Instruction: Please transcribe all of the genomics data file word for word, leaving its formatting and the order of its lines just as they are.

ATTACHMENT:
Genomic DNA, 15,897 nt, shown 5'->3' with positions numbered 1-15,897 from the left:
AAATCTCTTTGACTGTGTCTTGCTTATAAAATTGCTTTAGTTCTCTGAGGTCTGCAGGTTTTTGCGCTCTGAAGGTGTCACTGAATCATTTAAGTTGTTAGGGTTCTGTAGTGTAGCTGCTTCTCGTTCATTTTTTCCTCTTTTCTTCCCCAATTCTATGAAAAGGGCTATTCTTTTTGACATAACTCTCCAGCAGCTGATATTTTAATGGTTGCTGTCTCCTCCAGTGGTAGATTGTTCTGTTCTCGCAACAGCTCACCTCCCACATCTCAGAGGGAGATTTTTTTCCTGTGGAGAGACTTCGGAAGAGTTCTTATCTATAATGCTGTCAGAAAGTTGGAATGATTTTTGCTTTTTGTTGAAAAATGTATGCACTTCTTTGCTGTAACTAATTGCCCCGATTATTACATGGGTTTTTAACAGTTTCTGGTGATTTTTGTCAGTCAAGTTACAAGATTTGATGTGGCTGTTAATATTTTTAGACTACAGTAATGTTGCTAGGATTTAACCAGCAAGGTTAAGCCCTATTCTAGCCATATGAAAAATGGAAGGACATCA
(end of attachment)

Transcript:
Genomic DNA, 15,897 nt, shown 5'->3' with positions numbered 1-15,897 from the left:
AAATCTCTTTGACTGTGTCTTGCTTATAAAATTGCTTTAGTTCTCTGAGGTCTGCAGGTTTTTGCGCTCTGAAGGTGTCACTGAATCATTTAAGTTGTTAGGGTTCTGTAGTGTAGCTGCTTCTCGTTCATTTTTTCCTCTTTTCTTCCCCAATTCTATGAAAAGGGCTATTCTTTTTGACATAACTCTCCAGCAGCTGATATTTTAATGGTTGCTGTCTCCTCCAGTGGTAGATTGTTCTGTTCTCGCAACAGCTCACCTCCCACATCTCAGAGGGAGATTTTTTTCCTGTGGAGAGACTTCGGAAGAGTTCTTATCTATAATGCTGTCAGAAAGTTGGAATGATTTTTGCTTTTTGTTGAAAAATGTATGCACTTCTTTGCTGTAACTAATTGCCCCGATTATTACATGGGTTTTTAACAGTTTCTGGTGATTTTTGTCAGTCAAGTTACAAGATTTGATGTGGCTGTTAATATTTTTAGACTACAGTAATGTTGCTAGGATTTAACCAGCAAGGTTAAGCCCTATTCTAGCCATATGAAAAATGGAAGGACATCA